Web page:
A New Start to the Industry

The future will see a complete shift away from continuing improvements of existing technologies to development of brand new technologies and concepts.

Andrzej Zubka

responses submitted by Andrzej Zubka, VP Sales & Marketing, Industrial & Commercial Transportation (ICT), TE Connectivity

Global Markets

In previous years, the BRIC countries were the primary areas of focus for global expansion and investment. Since then, Brazil and Russia’s prevalence seems to have waned. What do you consider to be the strong markets for opportunity around the world?

Indeed, the political situation in Russia and Brazil has somewhat slowed the development of our markets in these countries. However, Brazil seems to be getting back on track. India and China remain very strong in both vehicle production volumes and vehicle technology upgrades. New regulations in these countries are fueling the technical development. Still though, markets like Europe and North America are very strong, with tremendous growth in the last 2 years. New technologies, like vehicle electronification, may shift the market as China is investing heavily.

Are there new regions of interest? What particular industry or equipment type are you looking to expand in these regions and why?

We are seeing that South-East Asia is starting to follow the path of China and India in terms of development. This is an area of high potential and interest for us – first in the 2-wheeler market, followed by light-duty and delivery trucks. The countries require a lot of infrastructure; therefore, construction vehicles may also be of interest. Strong relations with Japan, China, and India will shape the market.

Politics & Government

What potential policies are you keeping your eye on that could impact (or have already impacted) your company, for the better or worse?

  • Steel & Aluminum tariffs; reciprocal tariffs
  • Proposed lower emissions standards for cars and trucks in the U.S.
  • NAFTA renegotiation
  • TPP
  • Infrastructure bill
  • Farm Bill
  • Tax reform
  • Other?

For many years, emission standards and vehicle safety regulations have been the key drivers for technology changes in vehicles. There are still regions of the world that are catching up on the standards and regulations, but it is happening rapidly. In mature markets, we see similar trends, driving the development of electrical or autonomous vehicles. Recently, the tariffs became a very hot topic and may heavily impact localization decisions for TE, our customers and suppliers. Infrastructure or farm bills in the USA or other regulations outside of the country directly affect our largest customers and we observe them with interest, so that we can react to changes in demands.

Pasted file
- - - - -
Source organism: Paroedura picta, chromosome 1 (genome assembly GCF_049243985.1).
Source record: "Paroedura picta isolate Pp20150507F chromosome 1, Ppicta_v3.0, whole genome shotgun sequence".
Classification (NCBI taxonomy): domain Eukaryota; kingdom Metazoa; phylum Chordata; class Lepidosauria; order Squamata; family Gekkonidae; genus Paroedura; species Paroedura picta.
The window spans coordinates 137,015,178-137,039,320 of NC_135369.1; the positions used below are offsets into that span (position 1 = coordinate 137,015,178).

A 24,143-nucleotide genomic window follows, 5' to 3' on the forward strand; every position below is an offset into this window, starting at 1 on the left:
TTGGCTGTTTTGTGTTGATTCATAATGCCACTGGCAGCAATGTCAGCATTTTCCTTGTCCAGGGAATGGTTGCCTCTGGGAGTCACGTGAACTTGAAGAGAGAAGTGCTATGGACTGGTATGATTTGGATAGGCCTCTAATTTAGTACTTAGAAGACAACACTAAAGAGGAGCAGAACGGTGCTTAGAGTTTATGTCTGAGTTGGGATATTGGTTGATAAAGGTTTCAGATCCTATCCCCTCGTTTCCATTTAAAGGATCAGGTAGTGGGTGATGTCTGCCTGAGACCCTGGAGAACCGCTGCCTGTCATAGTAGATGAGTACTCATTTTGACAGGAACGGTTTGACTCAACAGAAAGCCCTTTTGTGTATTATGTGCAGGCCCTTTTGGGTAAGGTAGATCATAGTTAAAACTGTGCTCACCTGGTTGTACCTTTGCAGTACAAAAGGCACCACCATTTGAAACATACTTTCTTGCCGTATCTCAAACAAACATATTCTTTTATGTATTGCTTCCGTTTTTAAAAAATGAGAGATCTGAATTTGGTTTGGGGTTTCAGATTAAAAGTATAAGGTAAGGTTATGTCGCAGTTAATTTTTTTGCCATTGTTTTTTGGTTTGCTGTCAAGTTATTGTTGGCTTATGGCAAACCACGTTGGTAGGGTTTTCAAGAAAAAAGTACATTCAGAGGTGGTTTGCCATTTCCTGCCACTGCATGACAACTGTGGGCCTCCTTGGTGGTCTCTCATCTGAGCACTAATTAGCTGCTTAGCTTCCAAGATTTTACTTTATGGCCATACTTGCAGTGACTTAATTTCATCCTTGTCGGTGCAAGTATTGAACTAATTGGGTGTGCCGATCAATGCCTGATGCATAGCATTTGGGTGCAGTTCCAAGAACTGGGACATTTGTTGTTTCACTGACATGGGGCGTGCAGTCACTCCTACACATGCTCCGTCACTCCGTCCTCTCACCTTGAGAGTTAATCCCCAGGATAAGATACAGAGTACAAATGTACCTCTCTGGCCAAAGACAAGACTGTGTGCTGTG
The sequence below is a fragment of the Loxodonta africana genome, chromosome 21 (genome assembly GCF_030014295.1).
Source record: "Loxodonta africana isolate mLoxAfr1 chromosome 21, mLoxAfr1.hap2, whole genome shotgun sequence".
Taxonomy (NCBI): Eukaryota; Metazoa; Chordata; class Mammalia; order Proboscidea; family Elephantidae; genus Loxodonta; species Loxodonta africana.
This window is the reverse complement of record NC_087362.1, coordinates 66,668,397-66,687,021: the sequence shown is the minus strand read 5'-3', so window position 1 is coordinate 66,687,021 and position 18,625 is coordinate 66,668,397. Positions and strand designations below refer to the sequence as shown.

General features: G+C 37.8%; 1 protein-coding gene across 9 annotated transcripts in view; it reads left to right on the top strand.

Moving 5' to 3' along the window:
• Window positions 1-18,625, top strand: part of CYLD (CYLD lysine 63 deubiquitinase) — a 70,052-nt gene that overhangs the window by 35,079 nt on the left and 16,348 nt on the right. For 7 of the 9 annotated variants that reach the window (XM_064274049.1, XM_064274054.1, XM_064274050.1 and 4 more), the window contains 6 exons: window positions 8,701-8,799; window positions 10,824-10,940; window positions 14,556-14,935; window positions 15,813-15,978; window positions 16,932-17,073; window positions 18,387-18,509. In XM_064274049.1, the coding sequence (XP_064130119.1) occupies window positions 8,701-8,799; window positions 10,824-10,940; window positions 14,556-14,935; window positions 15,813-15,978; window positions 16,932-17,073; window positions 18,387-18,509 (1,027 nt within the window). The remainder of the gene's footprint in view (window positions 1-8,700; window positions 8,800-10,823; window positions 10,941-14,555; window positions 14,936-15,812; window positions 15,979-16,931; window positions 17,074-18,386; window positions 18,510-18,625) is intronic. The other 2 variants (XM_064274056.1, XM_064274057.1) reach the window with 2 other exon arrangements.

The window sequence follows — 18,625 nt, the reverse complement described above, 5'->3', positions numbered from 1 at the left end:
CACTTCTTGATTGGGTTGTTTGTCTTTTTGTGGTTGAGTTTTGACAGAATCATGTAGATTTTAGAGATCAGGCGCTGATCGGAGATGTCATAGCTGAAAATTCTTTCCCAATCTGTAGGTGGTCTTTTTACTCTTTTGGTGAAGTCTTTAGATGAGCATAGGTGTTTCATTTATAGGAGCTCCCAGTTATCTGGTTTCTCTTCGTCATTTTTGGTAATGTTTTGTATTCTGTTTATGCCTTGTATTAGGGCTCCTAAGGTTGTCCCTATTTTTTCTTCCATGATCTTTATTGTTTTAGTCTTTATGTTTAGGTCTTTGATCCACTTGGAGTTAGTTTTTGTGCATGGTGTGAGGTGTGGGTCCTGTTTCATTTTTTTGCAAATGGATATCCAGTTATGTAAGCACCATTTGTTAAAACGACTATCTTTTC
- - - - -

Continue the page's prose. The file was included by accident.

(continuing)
Diesel vs. Electric

Do you think there will always be a place for diesel powered equipment for heavy-duty applications? Why or why not?

Diesel is a very mature and proven technology in the industry. Today, there are no alternatives to directly replace diesel in long distance transportation or in heavy-duty off-highway applications. For example, with electrical vehicles, the battery size, weight, capacity and charging time do not allow for a full replacement. Other technologies, like hydrogen fuel cells are in their infancy stage. Although very interesting, they are still far from being widely adopted. Cost is obviously another factor that prevents moving away from diesel power.

With city transportation (both people and goods), there’s more pressure from local governments to move from diesel power. In this situation, grants and subsidies can be used to help with the costs. Also, the distances and regular routes in city transportation allow for vehicles to better utilize battery charging. In general, the market awaits a breakthrough in battery energy density or a completely new technology. Only then will we see a shift away from diesel.

What would electric power sources have to achieve in order to replace the diesel engine for heavy-duty applications?

Significantly higher energy density. Batteries need to give customers similar flexibility to using a fuel tank: several hundred miles of distance and 15-minute charging. There may be a compromise between these two: larger capacities will make the charging time less important and vice versa. Also, the weight of the battery cannot influence the load capacity of the truck.